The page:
With resurgent dinosaurs roaming the surface, living underground is humanity’s only hope for survival. Or…is it?
A century and a half ago, scientists revived the dinos à la Jurassic Park but also brought on a prehistoric pandemic that wiped out 99.9 percent of the human race. Now Sky (a redheaded white girl, judging by the cover art) lives with less than 100 others in a subterranean bunker that, she has always been told, is the only protection from certain death topside. But on her 12th birthday, a letter from her long-missing father arrives, urging her to deliver a certain flash drive to a mysterious location on Lake Michigan. She quickly learns not only that there are people maintaining a precarious existence on the surface, but that she’s carrying secrets the supposedly beneficent leaders of her community will kill to suppress. As a budding Katniss Everdeen—tough, stubborn, resilient, and though new to the bow a quick enough learner by the end to put an arrow through the eye of a ravening spinosaurus—Sky makes a promising protagonist. Martin pits her against vividly scary foes both scaled and armed with automatic weapons, places her between two quaintly protective guys (one from aboveground, the other below), and sets her on a path that plainly leads to revelations about her family as well as her world.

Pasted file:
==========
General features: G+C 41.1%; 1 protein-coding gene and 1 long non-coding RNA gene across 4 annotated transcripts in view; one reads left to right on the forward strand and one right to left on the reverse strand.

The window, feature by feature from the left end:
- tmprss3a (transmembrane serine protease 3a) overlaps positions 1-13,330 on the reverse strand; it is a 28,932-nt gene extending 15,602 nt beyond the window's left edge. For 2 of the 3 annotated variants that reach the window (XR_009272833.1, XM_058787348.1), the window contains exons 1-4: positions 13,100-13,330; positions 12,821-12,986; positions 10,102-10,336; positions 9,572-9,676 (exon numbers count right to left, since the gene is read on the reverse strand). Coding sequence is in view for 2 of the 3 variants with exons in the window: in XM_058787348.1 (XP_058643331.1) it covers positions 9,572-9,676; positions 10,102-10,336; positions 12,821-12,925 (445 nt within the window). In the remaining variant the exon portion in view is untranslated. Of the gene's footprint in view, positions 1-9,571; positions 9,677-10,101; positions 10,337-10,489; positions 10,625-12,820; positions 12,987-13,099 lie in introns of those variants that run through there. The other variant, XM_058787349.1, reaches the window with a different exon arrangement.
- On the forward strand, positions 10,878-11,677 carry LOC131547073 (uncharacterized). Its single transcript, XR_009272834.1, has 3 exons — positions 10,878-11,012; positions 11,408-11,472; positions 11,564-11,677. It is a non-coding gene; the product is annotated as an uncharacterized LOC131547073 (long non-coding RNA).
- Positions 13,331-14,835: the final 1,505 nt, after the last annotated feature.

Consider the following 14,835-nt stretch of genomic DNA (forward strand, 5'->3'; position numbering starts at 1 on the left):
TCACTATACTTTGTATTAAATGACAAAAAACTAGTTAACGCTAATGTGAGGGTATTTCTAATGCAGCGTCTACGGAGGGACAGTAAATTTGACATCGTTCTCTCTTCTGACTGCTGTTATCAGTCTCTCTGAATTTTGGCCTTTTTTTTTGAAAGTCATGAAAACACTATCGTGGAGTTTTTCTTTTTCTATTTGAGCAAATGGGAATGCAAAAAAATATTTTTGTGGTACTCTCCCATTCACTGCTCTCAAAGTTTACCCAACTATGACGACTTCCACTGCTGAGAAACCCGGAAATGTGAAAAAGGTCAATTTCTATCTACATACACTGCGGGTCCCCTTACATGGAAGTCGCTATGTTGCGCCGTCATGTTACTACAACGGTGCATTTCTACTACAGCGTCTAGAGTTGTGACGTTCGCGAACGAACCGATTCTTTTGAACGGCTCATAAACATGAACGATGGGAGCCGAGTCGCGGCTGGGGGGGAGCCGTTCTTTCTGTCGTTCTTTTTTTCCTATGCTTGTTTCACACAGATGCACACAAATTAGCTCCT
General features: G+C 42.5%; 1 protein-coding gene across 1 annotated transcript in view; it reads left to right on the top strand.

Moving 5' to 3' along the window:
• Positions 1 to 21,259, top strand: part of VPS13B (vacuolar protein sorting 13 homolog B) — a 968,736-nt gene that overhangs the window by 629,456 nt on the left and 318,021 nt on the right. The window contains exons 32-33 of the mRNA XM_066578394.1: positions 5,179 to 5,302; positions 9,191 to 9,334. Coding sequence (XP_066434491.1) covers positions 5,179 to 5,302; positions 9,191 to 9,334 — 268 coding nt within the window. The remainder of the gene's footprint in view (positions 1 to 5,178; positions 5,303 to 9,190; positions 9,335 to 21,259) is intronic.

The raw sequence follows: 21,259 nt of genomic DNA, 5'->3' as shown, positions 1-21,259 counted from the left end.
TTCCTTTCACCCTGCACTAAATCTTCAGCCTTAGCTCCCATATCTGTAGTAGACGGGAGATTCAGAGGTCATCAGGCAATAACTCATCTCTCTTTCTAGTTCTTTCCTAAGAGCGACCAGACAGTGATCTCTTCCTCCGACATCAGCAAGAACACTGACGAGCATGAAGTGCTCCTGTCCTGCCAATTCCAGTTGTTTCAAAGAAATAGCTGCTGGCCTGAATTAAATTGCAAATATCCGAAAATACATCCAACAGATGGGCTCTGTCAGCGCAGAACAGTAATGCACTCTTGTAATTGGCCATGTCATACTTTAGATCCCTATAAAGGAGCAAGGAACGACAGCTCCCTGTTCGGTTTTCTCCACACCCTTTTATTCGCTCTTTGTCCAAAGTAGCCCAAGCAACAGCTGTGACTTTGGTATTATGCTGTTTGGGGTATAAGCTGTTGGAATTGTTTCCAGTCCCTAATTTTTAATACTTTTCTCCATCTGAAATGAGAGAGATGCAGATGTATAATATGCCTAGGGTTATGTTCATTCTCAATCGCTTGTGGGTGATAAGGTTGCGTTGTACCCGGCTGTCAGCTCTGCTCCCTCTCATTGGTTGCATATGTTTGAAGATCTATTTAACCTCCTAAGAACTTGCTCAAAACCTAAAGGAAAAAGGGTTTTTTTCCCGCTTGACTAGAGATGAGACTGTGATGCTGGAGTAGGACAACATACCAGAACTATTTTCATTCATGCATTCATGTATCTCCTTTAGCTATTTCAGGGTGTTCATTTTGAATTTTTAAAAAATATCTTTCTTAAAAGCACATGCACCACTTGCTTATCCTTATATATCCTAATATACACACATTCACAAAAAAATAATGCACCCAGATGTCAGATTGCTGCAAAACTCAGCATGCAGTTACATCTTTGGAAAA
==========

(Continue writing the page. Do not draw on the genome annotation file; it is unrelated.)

Formulaic but with enough juice in the characters and their relentlessly dangerous setting to keep the story hydrated. (Science fiction. 11-13)